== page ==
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dc.contributor.authorCorbin, J. Hope
dc.contributor.authorMittelmark, Maurice B.
dc.contributor.authorLie, Gro Th.
dc.description.abstractNorth–South partnerships for health aim to link resources, expertise and local knowledge to create synergy. The literature on such partnerships presents an optimistic view of the promise of partnership on one hand, contrasted by pessimistic depictions of practice on the other. Case studies are called for to provide a more intricate understanding of partnership functioning, especially viewed from the Southern perspective. This case study examined the experience of the Tanzanian women’s NGO, KIWAKKUKI, based on its long history of partnerships with Northern organizations, all addressing HIV/AIDS in the Kilimanjaro region. KIWAKKUKI has provided education and other services since its inception in 1990 and has grown to include a grassroots network of .6000 local members. Using the Bergen Model of Collaborative Functioning, the experience of KIWAKKUKI’s partnership successes and failures was mapped. The findings demonstrate that even in effective partnerships, both positive and negative processes are evident. It was also observed that KIWAKKUKI’s partnership breakdowns were not strictly negative, as they provided lessons which the organization took into account when entering subsequent partnerships. The study highlights the importance of acknowledging and reporting on both positive and negative processes to maximize learning in North–South partnerships.en_US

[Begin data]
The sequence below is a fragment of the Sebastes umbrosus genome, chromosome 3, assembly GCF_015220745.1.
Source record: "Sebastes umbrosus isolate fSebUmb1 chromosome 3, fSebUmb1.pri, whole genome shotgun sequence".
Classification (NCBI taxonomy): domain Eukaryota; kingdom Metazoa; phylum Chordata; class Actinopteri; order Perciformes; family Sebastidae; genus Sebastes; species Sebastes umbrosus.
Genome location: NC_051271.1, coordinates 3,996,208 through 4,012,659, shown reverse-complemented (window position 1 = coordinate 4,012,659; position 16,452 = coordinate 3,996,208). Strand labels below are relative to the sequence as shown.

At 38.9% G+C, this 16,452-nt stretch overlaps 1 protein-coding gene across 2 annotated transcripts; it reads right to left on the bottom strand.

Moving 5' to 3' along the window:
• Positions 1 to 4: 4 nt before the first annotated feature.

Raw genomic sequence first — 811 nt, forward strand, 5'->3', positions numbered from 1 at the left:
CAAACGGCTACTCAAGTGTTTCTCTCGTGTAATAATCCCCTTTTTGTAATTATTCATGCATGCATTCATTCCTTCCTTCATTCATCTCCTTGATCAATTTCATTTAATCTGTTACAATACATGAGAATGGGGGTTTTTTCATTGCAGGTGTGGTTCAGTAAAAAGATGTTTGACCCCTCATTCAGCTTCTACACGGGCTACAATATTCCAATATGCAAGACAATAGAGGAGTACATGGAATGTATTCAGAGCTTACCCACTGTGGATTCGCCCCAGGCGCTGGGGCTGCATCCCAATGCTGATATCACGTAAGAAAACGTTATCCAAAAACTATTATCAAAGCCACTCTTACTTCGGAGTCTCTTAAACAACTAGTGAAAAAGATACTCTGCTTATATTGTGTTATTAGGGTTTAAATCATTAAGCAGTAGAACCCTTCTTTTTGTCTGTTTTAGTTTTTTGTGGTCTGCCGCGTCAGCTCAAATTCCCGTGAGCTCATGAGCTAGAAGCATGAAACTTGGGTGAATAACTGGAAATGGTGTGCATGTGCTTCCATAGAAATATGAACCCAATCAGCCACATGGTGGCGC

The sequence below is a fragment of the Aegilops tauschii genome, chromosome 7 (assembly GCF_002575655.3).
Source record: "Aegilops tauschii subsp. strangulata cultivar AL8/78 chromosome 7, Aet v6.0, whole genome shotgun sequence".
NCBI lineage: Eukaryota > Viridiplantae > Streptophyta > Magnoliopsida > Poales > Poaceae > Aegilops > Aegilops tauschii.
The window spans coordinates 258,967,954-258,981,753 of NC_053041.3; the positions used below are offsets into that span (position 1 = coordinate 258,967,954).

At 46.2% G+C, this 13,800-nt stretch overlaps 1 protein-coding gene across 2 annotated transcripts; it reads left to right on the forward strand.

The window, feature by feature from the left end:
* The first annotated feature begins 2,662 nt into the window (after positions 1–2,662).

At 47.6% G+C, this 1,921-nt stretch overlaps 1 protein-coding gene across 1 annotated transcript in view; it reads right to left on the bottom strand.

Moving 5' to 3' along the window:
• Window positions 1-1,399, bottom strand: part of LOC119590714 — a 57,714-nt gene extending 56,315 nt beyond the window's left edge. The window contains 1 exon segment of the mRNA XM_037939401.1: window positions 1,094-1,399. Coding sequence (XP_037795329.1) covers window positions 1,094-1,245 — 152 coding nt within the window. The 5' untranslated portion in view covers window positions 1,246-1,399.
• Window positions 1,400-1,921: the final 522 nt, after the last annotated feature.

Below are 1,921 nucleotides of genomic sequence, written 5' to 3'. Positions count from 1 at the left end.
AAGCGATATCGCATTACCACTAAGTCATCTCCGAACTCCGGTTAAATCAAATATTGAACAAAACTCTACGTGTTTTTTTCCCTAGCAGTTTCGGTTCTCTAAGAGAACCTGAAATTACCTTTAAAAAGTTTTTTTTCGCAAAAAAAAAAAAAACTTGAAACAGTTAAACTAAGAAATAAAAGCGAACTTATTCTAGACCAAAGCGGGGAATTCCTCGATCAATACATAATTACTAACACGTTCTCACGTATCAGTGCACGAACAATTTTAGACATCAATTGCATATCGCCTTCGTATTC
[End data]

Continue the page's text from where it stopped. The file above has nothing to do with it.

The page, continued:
dc.publisherOxford University Presseng
dc.rightsAttribution-NonCommercial CC BY-NCeng
dc.titleMapping synergy and antagony in North–South partnerships for health: a case study of the Tanzanian women’s NGO KIWAKKUKIeng
dc.typePeer reviewed
dc.typeJournal article
dc.rights.holderCopyright The Author (2011). Published by Oxford University Press. This is an Open Access article distributed under the terms of the Creative Commons Attribution Non-Commercial License (, which permits unrestricted non-commercial use, distribution, and reproduction in any medium, provided the original work is properly cited.
dc.source.journalHealth Promotion International

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